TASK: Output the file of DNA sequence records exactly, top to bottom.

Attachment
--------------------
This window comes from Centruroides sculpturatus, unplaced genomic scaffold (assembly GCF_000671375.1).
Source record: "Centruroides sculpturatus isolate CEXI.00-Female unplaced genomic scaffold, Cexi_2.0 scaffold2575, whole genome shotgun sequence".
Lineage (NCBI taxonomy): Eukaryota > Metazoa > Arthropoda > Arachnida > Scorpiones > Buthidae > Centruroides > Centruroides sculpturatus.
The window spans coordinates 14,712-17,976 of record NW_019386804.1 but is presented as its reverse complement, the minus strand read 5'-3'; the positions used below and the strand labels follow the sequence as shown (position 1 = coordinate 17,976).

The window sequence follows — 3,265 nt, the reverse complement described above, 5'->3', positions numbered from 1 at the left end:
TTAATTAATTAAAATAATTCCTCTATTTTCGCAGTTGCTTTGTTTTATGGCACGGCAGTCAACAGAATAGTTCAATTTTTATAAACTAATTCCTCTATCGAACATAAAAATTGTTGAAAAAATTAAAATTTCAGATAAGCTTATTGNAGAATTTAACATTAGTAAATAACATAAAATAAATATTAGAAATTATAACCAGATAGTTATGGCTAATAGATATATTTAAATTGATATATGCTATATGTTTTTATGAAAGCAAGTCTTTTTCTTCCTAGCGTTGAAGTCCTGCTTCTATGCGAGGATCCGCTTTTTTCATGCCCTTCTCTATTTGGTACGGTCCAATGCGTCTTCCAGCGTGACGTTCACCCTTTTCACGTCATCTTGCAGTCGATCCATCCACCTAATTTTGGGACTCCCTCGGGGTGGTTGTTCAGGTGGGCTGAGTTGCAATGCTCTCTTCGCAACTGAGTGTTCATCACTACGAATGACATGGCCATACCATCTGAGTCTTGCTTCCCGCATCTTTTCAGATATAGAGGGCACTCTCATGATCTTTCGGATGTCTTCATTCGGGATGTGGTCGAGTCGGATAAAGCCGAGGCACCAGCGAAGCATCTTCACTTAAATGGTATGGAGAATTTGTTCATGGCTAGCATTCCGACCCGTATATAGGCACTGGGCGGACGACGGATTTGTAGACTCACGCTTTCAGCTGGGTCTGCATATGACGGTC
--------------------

This window comes from Centruroides sculpturatus, unplaced genomic scaffold (assembly GCF_000671375.1).
Source record: "Centruroides sculpturatus isolate CEXI.00-Female unplaced genomic scaffold, Cexi_2.0 scaffold2575, whole genome shotgun sequence".
Lineage (NCBI taxonomy): Eukaryota > Metazoa > Arthropoda > Arachnida > Scorpiones > Buthidae > Centruroides > Centruroides sculpturatus.
The window spans coordinates 14,712-17,976 of record NW_019386804.1 but is presented as its reverse complement, the minus strand read 5'-3'; the positions used below and the strand labels follow the sequence as shown (position 1 = coordinate 17,976).

The window sequence follows — 3,265 nt, the reverse complement described above, 5'->3', positions numbered from 1 at the left end:
TTAATTAATTAAAATAATTCCTCTATTTTCGCAGTTGCTTTGTTTTATGGCACGGCAGTCAACAGAATAGTTCAATTTTTATAAACTAATTCCTCTATCGAACATAAAAATTGTTGAAAAAATTAAAATTTCAGATAAGCTTATTGNAGAATTTAACATTAGTAAATAACATAAAATAAATATTAGAAATTATAACCAGATAGTTATGGCTAATAGATATATTTAAATTGATATATGCTATATGTTTTTATGAAAGCAAGTCTTTTTCTTCCTAGCGTTGAAGTCCTGCTTCTATGCGAGGATCCGCTTTTTTCATGCCCTTCTCTATTTGGTACGGTCCAATGCGTCTTCCAGCGTGACGTTCACCCTTTTCACGTCATCTTGCAGTCGATCCATCCACCTAATTTTGGGACTCCCTCGGGGTGGTTGTTCAGGTGGGCTGAGTTGCAATGCTCTCTTCGCAACTGAGTGTTCATCACTACGAATGACATGGCCATACCATCTGAGTCTTGCTTCCCGCATCTTTTCAGATATAGAGGGCACTCTCATGATCTTTCGGATGTCTTCATTCGGGATGTGGTCGAGTCGGATAAAGCCGAGGCACCAGCGAAGCATCTTCACTTAAATGGTATGGAGAATTTGTTCATGGCTAGCATTCCGACCCGTATATAGGCACTGGGCGGACGACGGATTTGTAGACTCACGCTTTCAGCTGGGTCTGCATATGACGGTC